But through the divine forbearance you are not yet shut out. There is still hope even for you, if you will now return to the God of your fathers, from whom, by these aggravated transgressions, you have so deeply revolted. Let me then once more tenderly intreat you, and solemnly charge you, by the consolations of the living, and by the memory of the pious dead, by your present comforts, by your future hopes, by the nearly approaching solemnities of death and judgment, by the mercies of God, and by the blood of a Redeemer, that you consider, And shew yourselves ment; that you set yourselves, as it were, attentively to read over the characters inscribed on your memories and understandings in the course of a religious education; that you hearken to the voice of conscience repeating those admonitions, and to the voice of the blessed God, as speaking in his word to confirm them; and finally, that you apply to him in a most importunate manner, for those victorious influences of his Spirit, which are able to mollify and transform these hearts of stone, and to raise even you, from so low a depth of degeneracy and danger, to the character and happiness of the genuine children of Abraham. God forbid that I should sin against your souls, and my own, in ceasing to pray that it may be so! And now,
2. I shall conclude all, with an address to those young persons, who have been, through grace, engaged to a becoming improvement of the religious education they have enjoyed.
I have the pleasure of being well assured, that there are many such amongst you: Many who are now the joy of ministers and parents, and the hope of the church for succeeding years. Let me intreat you, my dear brethren and friends, that you daily acknowledge the divine goodness, in favouring you with such advantages; and, what is still more valuable, in giving you a heart to prize and to improve them.
+Mat. viii. 11, 12.
Luke xii. 28, 29.
Isa. xlvi. 8.
Think how different your circumstances might have been. Providence might have cast your lot in some distant age or country, where the true God had been unknown, where your early steps had been guided to the groves and temples of detestable idols, and you might possibly have been taught to consecrate lust or murder by the name of devotion. Or you might have been educated in popish darkness, where the scriptures would have been to you as a sealed book, and you would have seen christianity polluted with idolatrous rites, on some accounts more inexcusable than those of the heathen, and adulterated with the most absurd and pernicious errors. There the mistaken piety of your parents might have proved a dangerous snare, whilst it had infused a blind, and perhaps a cruel zeal, and a proud furious opposition to all the methods of better information.
Nay, even here, in a protestant country, is it not too evident, there are many families in which had you been born and educated, you had sate as in darkness and the shadow of death, though in the land of light and the valley of vision! Your infant-tongue had been formed to the language of hell, and exercised in curses and oaths, rather than in prayer. You had early been taught to deride every appearance of serious godliness; and all the irregular propensities of nature had been strengthened by examples of wickedness, which might have been sufficient to corrupt innocence itself. When you consider the wide difference between these circumstances and your own, surely whatever your portion of worldly possessions may be, you have reason to lift up your hands to heaven with wonder and gratitude, and to say. The lines are fallen to us in pleasant places, yea, we have a goodly heritage*.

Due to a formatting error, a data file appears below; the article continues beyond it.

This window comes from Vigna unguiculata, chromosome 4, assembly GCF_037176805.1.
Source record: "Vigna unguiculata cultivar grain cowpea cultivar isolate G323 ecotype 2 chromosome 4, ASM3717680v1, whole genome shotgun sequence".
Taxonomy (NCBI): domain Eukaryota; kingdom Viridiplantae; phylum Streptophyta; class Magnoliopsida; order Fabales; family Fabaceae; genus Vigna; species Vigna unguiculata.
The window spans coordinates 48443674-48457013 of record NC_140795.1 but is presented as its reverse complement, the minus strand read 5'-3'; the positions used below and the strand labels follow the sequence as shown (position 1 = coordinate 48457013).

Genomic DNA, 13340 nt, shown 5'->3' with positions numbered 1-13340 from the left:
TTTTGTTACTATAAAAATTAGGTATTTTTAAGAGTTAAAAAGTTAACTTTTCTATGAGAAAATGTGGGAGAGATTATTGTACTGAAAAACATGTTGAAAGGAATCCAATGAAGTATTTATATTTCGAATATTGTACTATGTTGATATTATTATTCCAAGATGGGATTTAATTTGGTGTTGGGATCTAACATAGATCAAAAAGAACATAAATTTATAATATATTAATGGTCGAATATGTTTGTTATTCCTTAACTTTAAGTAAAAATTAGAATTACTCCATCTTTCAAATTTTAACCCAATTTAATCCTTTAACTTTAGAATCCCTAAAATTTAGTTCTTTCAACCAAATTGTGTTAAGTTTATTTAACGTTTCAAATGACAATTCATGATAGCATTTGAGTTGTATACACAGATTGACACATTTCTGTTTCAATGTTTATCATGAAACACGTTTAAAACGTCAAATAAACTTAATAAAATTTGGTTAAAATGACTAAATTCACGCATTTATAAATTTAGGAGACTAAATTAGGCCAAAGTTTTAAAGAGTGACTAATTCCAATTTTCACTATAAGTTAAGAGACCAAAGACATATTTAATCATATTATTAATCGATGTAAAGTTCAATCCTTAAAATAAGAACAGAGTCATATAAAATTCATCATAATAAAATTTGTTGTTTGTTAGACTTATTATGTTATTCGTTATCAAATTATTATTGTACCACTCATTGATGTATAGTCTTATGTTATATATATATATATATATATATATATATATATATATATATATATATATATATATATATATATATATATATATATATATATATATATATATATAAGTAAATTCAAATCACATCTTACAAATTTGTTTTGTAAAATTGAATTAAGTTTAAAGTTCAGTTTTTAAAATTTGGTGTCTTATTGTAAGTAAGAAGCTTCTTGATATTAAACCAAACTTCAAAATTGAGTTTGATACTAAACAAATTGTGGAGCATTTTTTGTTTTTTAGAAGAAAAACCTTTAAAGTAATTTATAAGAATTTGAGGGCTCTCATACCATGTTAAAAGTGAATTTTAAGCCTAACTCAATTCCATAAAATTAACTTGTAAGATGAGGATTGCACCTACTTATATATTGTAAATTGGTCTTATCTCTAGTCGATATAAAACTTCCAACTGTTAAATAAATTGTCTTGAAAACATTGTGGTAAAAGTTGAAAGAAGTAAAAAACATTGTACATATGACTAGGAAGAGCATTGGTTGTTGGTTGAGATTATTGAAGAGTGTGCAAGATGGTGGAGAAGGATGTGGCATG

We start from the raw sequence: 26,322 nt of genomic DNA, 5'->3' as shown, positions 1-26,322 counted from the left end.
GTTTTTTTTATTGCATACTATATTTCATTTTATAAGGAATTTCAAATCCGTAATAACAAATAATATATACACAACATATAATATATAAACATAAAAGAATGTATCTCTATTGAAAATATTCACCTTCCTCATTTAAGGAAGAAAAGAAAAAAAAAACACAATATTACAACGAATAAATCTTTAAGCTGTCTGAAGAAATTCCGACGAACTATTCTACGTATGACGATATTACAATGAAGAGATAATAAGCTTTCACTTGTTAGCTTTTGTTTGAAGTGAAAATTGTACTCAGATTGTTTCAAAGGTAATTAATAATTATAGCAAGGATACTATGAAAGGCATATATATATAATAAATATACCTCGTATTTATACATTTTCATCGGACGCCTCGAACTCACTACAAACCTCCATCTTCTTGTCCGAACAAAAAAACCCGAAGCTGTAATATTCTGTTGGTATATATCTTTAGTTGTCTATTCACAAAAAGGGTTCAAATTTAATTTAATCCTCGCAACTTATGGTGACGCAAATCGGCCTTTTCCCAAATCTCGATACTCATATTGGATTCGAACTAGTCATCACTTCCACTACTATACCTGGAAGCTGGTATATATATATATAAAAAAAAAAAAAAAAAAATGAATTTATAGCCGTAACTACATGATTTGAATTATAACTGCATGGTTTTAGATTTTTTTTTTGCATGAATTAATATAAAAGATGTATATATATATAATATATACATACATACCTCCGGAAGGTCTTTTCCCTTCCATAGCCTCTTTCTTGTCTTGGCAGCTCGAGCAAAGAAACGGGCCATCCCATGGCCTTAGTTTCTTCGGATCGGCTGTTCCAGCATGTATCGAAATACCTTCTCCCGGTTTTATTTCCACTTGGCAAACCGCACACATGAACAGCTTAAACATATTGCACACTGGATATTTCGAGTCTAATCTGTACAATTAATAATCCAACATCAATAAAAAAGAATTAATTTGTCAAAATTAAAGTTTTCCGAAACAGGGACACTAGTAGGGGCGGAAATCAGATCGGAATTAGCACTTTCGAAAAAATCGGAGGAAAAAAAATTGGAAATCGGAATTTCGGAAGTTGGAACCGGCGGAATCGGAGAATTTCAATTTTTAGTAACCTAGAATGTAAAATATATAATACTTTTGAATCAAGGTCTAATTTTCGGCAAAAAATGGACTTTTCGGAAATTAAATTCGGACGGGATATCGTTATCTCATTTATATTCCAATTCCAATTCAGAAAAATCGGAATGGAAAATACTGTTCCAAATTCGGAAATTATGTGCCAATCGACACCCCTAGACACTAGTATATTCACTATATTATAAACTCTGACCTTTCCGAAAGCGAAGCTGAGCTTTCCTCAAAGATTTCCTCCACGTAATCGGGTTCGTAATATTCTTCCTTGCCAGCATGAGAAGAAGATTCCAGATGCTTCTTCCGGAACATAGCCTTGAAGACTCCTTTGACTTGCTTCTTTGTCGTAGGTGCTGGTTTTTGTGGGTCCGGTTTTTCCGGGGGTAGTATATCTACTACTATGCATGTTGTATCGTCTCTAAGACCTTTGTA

Nor is this all: There are many around you, who have shared in such advantages as these, and have sinfully abused them, to the dishonour of God, to the grief of their parents, and to their own danger, and perhaps their ruin. And why are not you in that wretched number, or Who maketh thee to differ from them? Why are not your hearts barred against the entrance of a Redeemer, but because The Lord has opened them? Why were not all the good instructions which have been given to you, like seed sown upon a rock; but because God gave the increase§! Adore the riches of this distinguishing grace. And let me earnestly exhort you, that you. be careful still farther to improve it. Give me leave to say, that these fair
openings of early seriousness, do naturally raise a very high expectation of eminent advances in religion. Let it be your humble and diligent care, that these expectations be answered: That Your goodness may not be like the morning cloud, or the early dew, which soon goeth away*; but rather like The dawning light, which shines brighter and brighter till the perfect dayt.
Whilst providence continues these holy parents, to whom have been so highly indebted, let it be your constant care, by all the most cheerful returns of duty and gratitude, to express your regards to them, and your sense of so great an obligation. And I will add, let it be your care, to hand down to future ages those important advantages you have received from them.
One generation passeth away, and another generation cometh. It is highly probable, that in a few years, numbers of you will be conducted into new relations; and we please ourselves with the hope, that you will carry religion and happiness into rising families.
Let not those hopes be disappointed. When God fixes you in houses of your own, let it be your first concern to erect there such domestic altars, as those at which you have worshipped with such holy pleasure, and sensible tokens of divine acceptLet the sacred treasure of divine knowledge, which has been deposited with you, be faithfully delivered down to your descendants; that they, in their turn, may arise with the same pious zeal, to transmit it to another generation, that shall be born of them.
And may divine grace, that inexhaustible spring of the most valuable blessings, sweetly flow on to add efficacy to all, that real vital religion, may be the glory and joy of every succeeding age; till this earth (which is but a place of education for the children of God, during their minority,) shall pass away to make room for a far nobler scene and state of existence; where pious parents and their religious offspring shall for ever enjoy the most delightful society, inhabiting the palace of our heavenly Father, and surrounding the throne of our glorified Redeemer! Amen.
Hos. vi. 4.
↑ Prov. iv. 18.
+ Eccl. i. 4.